The European Space Agency (ESA) and Arianespace confirmed this Friday that a human error in the connection of some cables caused a malfunction in the Vega VV17 mission last month that led to the loss of the Spanish satellite Ingenio and the French Taranis.
Both entities presented the conclusions of a special commission of inquiry, which confirmed the preliminary diagnosis that a fault in the routing of some cables in the fourth stage of the Vega rocket.
Those cables connected to the electromechanical thrust vector control system, the mechanism that controls the direction of the rocket, according to a statement from Arianespace.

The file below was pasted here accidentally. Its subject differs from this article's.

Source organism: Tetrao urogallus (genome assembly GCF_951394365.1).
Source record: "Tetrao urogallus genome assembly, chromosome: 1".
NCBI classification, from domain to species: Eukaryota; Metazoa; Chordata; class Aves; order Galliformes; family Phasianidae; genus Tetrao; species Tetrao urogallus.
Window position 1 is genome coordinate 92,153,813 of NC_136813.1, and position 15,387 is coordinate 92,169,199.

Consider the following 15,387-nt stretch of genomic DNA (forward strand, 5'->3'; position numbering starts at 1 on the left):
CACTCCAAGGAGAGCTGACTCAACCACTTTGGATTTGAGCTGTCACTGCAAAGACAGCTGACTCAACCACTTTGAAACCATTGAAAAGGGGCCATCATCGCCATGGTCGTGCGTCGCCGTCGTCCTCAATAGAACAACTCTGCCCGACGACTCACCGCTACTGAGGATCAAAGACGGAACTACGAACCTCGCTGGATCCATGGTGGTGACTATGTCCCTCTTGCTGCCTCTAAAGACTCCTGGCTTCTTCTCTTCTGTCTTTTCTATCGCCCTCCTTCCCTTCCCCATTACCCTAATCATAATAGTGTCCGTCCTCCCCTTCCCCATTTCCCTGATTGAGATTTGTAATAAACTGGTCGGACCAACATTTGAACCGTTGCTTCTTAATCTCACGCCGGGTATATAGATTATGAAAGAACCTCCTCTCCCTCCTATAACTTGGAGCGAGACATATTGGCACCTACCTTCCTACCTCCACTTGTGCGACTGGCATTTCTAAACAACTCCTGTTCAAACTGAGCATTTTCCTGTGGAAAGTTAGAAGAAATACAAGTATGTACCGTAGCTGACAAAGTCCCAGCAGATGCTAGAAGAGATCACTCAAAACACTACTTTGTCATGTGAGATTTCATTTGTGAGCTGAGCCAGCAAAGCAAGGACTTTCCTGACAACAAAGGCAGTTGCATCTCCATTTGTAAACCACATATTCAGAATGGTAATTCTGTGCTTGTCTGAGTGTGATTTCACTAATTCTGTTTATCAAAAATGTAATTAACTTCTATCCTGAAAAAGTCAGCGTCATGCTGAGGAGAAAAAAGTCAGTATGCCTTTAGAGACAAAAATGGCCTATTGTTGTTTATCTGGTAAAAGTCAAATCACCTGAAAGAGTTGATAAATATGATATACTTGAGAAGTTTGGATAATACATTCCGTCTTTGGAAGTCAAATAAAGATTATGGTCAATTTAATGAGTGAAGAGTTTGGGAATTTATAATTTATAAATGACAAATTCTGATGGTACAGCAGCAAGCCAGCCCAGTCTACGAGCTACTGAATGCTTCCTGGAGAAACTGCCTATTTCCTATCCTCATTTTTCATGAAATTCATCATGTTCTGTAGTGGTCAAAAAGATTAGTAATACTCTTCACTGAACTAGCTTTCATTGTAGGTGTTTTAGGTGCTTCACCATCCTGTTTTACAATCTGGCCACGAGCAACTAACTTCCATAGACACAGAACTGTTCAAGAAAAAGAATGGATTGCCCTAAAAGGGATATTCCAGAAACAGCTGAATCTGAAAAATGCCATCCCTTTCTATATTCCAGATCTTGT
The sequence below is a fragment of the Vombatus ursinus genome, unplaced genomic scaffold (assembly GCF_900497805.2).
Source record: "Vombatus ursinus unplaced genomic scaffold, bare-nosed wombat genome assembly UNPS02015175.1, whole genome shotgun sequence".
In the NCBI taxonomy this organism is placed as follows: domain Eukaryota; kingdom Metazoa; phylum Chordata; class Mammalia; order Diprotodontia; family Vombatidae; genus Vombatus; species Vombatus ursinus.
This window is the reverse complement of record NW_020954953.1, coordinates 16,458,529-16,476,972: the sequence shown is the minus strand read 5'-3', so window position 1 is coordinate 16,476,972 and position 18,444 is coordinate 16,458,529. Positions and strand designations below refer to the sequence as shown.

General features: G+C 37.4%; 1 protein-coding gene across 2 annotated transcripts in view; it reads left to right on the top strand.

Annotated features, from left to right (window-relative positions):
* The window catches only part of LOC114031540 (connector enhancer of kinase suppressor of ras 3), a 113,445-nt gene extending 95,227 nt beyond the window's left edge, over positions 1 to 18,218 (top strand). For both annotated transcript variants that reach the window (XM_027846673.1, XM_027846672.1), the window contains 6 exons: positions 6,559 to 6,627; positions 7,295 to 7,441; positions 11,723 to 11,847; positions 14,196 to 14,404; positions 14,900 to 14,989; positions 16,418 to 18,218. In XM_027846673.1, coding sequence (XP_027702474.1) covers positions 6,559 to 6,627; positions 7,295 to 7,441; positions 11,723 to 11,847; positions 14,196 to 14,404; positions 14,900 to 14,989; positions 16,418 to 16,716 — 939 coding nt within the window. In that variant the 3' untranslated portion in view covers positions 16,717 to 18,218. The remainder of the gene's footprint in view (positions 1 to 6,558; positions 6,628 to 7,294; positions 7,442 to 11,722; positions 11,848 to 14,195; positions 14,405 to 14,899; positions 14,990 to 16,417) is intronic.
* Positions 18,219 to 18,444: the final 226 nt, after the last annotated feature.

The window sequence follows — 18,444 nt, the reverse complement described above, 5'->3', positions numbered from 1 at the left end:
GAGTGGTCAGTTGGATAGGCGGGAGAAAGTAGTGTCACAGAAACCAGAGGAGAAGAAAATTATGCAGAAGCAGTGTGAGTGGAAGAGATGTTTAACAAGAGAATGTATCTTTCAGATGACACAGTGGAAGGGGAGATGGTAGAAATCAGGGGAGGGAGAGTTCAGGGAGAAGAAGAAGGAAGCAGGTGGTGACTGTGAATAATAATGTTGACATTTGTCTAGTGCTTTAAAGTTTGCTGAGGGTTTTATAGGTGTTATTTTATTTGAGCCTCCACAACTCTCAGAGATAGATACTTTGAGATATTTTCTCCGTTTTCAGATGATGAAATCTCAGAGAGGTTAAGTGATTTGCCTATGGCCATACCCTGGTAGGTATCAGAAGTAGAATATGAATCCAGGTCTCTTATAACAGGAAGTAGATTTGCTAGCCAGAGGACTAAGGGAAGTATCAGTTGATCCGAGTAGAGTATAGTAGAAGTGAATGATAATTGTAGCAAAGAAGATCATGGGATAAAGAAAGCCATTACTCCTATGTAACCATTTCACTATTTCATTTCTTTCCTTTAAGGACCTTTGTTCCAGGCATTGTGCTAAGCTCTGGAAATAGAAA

That wrong connection reversed the ship steering controls, it could not be controlled, which led to its loss.
The problem was not detected during the different control and test steps, which led to the rocket receiving the go-ahead for launch.
The rocket took off on November 17 as planned from the spaceport of Kurú, in French Guiana.
Everything was going according to schedule for the first part of the flight. But eight minutes after launch, Following the ignition of the AVUM engine of the upper stage, the ship deviated from its trajectory, which could not be controlled, leading to the loss of the mission.
Officials from ESA and the space constructor offer a press conference today to detail the conclusions of the investigation and explain the measures taken to avoid similar failures in the future.